Super heroes have been dominated by male leads in film since almost the beginning of their celluloid representation. Which is odd, given that there are more than enough female super heroes to go around, with compelling story arcs of their own to be had.
This is one of those times.
Wonder Woman (2009)
Cast: Keri Russell, Nathan Fillion, Alfred Molina, Rosario Dawson, Marg Helgenberger, Oliver Platt, Virginia Madsen, David McCallum
Director: Lauren Montgomery
re-released on blu-ray May 16, 2017
Rotten Tomatoes: 88%, Audience Score 78%
The Guardian: n/a
Lauren Montgomery is an American animated film director and artist. Aside from directing the Wonder Woman film I’m about to revisit, she also had a hand in Green Lantern: First Flight, Superman/Batman: Apocalypse, Justice League: Doom, and co-directed Justice League: Crisis on Two Earths and Batman:Year One. A fairly young director still, Montgomery has been drawing from a young age and is heavily influenced by Disney, Bruce Timm of Batman: The Animated series fame, and anime.
Wonder Woman is her first directorial outing. And to be frank, it’s quite entertaining. But I’ll let the plot drive some of this demonstration for me first.
The story opens by explaining that the eternally youthful Amazons and their queen Hippolyta (Virginia Madsen) were granted the island of Themyscira after defeating Ares (Alfred Molina) and his monster army in battle. Hippolyta even beheaded her and Ares’ son Thrax in battle, who was begot from rape.
Hippolyta would have killed Ares too in battle, but his father Zeus (David McCallum) stopped her from the action. Instead, Hera (Marg Helgenberger) bound his powers with bracelets that could only be opened by another god and the Amazons held Ares in prison cell indefinitely.
Later, Hippolyta was granted a daughter with Zeus’ blessing, and Princess Diana (Keri Russell) was born from sand and blood.
Over a millennium later, an American fighter pilot, USAF Colonel Steve Trevor (Nathan Fillion), crash-lands on the island. Steve and Diana meet and fight, and she defeats him, taking him to the Amazons. Interrogated with the golden lasso, they learn he is not an enemy. An emissary will be tasked to take him home. Diana volunteers, but her mother argues against that notion, to which Diana defies the order and participates in the emissary contests with a helmet to hide her identity.
Simultaneously, the Amazon Persephone, seduced by Ares, kills Artemis sister, Alexa, and releases him. Now also tasked with capturing Ares, Diana brings Trevor to New York, and he volunteers to help Diana.
In the world of man, Diana starts an investigation that will eventually lead her to Area, by way of the underworld. Diana attempts to stop Ares, but harpies knock her out and Trevor saves her instead of stopping Ares. Elsewhere Ares persuades his uncle Hades (Oliver Platt) (who has made Thrax his slave) to remove the braclets, to which Hades agrees.
When Diana wakes up, she is furious that Trevor saved her instead of stopping Ares, but Trevor makes good points about the Amazons isolation and ignorance, winning her over.
Ares and the Amazons battle in Washington, D.C. and Ares raises the undead to his side, but Artemis is given a chant from her dead sister Alexa to redeem the dead and remove Ares’ command. Ares promptly destroys the undead while Hippolyta faces Persephone in combat and kills her. Not before Persephone points out that by hiding away, the Amazons never got to know men and be whole women.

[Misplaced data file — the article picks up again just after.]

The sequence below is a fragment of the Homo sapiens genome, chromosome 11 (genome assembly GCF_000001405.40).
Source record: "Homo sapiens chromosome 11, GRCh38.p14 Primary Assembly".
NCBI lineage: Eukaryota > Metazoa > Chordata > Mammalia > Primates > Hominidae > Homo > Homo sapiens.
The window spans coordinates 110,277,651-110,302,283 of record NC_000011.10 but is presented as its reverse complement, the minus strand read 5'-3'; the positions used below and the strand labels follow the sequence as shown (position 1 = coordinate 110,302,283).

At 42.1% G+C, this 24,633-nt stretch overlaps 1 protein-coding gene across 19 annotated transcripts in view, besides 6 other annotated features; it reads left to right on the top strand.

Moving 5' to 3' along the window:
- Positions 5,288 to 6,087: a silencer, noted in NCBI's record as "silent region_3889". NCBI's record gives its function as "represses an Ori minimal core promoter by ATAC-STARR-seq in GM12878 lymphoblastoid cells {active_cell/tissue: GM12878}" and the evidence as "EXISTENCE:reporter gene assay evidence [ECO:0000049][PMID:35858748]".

Ares and Diana finally square off and Diana narrowly outmaneuvers and beheads him just as Hippolyta beheaded Thrax. Diana and Trevor share a kiss and we see in the Underworld that Hades has enslaved Ares just as he did with Thrax.
Hippolyta determines that Diana should be the official Amazon misses emissary and sends her back to New York. Trevor and Diana become a couple and Diana is now by the world as Wonder Woman.
The animated Wonder Woman follows many of the same notes as its 2017 live action version, but interestingly enough, it has different examples of humour and even more in the way of action sequences. Wonder Woman rejects the notion of a secondary role for women in action/ adventure stories, she is her own heroine.
Pros: It’s fast paced, well animated and the voice acting is excellent in almost every instance, though you never feel like are expected to know tons of her back story. Keri Russell, Nathan Fillion and Alfred Molina in particular are a treat to watch in action.
Cons: Aside from the complex issues of gender, there are dialogue moments which are difficult to swallow (ie. “You’re starting to sound like a woman”), and it is a bit jarring to hear Rosario Dawson’s voice and see a white woman in her stead.
Runtime: 1 hour 14 minutes
Points of Interest: The movie originally received an R rating from the MPAA, though most of edits came from minor changes to the battle scenes. This is the second time Keri Russell and Nathan Fillion have worked together, after Waitress.
While the story has clearly stuck to the visual aesthetics of comic book history, we are never treated to a sexualized or naive Diana Prince – she always carries herself as a patron of truth, justice and freedom. In fact, there is little in the way of narrative calling her out based on gender. The story is strong, and ripped out of the Wonder Woman’s past, so expect to feel that higher sense of morality by film’s end. It’ll be a wonder if you don’t.
I’ve now seen both this film and the live-action version, and while I love the weirdness of comic books, the 2017 film is something to behold. Yet, that doesn’t make this story irrelevant. It touches more on the greek myths of which Wonder Woman is based, and in some cases, has even better mature humour. If you’ve enjoyed any of the DC Universe Animated Original Moves, you should give this one some time.